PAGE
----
Researchers have discovered a zero-day vulnerability in Virgin Media’s Super Hub 3 routers that allow attackers to see VPN customers’ real IP addresses.

Nearly two years after originally alerting Virgin Media, a British telco, to the weakness, a UK penetration testing business, Fidus Information Security, has disclosed details of the flaw.

Virgin Media and Liberty Global refused to respond to Fidus’ R&D team’s further attempts to reach them after first delaying disclosure for a year at the vendor’s request.

However, Virgin Media told The Daily Swig that it is presently working on a “technical resolution” for what it also termed as an “edge-case issue, potentially impacting only a very small subset of consumers” who use VPNs.

DNS rebinding attacks exposed VPN users’ IP addresses simply by “viewing a [malicious] webpage for a few seconds,” according to a blog post created by Fidus in March and published last week, which explains how the attacks were carried out.

Also read,

DNS rebinding exploits turn a victim’s browser into a proxy for attacking private networks.

According to Fidus’ R&D team, they were able to de-anonymize devices whose IP addresses had been concealed by most “market-leading VPNs.

Some VPN services, on the other hand, were able to stop the attack because they automatically restrict connections from public IP addresses in the area.

When LAN traffic was switched off, as many people do, those who had been protecting themselves from the attack were suddenly left open to it.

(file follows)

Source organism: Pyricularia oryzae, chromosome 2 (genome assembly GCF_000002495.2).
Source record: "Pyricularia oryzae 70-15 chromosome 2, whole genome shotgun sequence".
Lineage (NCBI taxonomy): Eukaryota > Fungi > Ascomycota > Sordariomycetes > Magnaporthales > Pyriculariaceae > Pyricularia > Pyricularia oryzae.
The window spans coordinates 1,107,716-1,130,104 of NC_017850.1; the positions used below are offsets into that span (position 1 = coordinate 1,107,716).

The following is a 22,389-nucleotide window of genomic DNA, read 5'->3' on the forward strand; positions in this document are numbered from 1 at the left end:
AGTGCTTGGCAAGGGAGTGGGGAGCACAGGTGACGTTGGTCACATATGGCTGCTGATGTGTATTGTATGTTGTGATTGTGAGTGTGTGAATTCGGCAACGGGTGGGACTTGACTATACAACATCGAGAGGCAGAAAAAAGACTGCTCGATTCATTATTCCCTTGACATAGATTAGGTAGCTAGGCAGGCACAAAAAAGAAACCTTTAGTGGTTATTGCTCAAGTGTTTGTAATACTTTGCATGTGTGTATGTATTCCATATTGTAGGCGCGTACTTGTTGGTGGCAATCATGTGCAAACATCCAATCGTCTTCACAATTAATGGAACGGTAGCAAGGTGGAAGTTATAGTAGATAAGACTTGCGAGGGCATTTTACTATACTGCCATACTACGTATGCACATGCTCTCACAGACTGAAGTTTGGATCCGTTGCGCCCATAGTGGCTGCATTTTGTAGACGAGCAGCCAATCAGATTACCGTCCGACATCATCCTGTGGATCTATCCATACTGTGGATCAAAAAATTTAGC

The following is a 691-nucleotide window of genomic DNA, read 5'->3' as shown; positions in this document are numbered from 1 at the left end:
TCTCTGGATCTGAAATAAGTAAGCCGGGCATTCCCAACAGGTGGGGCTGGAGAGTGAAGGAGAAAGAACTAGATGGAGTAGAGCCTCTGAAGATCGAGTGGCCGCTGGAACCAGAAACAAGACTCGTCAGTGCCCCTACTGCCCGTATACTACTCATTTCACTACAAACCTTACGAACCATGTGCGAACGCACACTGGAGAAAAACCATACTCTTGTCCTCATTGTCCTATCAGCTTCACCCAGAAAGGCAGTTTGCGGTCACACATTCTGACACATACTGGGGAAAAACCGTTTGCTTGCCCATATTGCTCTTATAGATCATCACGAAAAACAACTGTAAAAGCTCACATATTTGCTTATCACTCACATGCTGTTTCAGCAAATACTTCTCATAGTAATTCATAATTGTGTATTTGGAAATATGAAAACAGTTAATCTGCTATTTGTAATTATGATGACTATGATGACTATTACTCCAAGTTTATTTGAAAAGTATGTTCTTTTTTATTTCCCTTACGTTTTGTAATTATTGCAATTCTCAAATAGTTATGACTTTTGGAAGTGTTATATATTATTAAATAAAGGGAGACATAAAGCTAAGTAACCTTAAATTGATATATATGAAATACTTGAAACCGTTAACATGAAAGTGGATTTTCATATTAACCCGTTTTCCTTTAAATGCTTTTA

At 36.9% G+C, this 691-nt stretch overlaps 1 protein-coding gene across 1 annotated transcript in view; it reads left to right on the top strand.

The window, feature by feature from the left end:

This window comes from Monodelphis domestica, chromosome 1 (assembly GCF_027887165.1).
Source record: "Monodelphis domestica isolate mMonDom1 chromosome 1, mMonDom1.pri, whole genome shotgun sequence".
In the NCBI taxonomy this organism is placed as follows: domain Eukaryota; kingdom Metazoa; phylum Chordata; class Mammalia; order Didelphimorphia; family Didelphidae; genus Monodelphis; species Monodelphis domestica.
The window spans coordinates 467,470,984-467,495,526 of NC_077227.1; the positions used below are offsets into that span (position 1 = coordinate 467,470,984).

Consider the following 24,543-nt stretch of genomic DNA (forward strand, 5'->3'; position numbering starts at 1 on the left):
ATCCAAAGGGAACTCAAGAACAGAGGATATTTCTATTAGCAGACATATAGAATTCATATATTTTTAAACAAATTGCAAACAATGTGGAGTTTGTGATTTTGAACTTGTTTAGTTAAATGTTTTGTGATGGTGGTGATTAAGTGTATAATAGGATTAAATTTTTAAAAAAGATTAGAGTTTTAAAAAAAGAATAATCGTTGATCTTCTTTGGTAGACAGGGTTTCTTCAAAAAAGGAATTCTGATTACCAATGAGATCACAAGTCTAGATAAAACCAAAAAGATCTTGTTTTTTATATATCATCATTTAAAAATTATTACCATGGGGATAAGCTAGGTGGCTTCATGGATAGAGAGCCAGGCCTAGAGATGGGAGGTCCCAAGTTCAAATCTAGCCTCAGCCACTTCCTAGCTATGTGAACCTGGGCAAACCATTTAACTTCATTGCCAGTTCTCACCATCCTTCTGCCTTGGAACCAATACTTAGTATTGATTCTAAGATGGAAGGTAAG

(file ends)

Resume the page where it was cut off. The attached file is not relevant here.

“Because of the vulnerability’s silent nature, the privacy consequences are particularly serious in this circumstance,” Fidus added. “Theoretically, it could be used on any well-known (and hence compromised) webpage to identify VPN users.

“Other, more implausible, scenarios are nation-state or law-enforcement organizations using this to unmask both criminals and those employing a VPN solution for their own safety.”

The risk to Virgin Media customers, on the other hand, is very low, according to a company representative.

Initially, the exploit was only tested on the ARRIS TG2492, but according to Fidus, it’s likely to work on other comparable devices.

According to Fidus, Liberty Global has installed the ARRIS family of DOCSIS fiber routers at a number of its own ISPs around the world.

CommScope, the network infrastructure provider, owns the ARRIS trademark, but Fidus thinks Liberty Global owns the firmware.

Fidus lamented, “They were vague with all the facts that really didn’t help us in any shape or form.” “We requested information on who else it could be passed to, but we never received it.”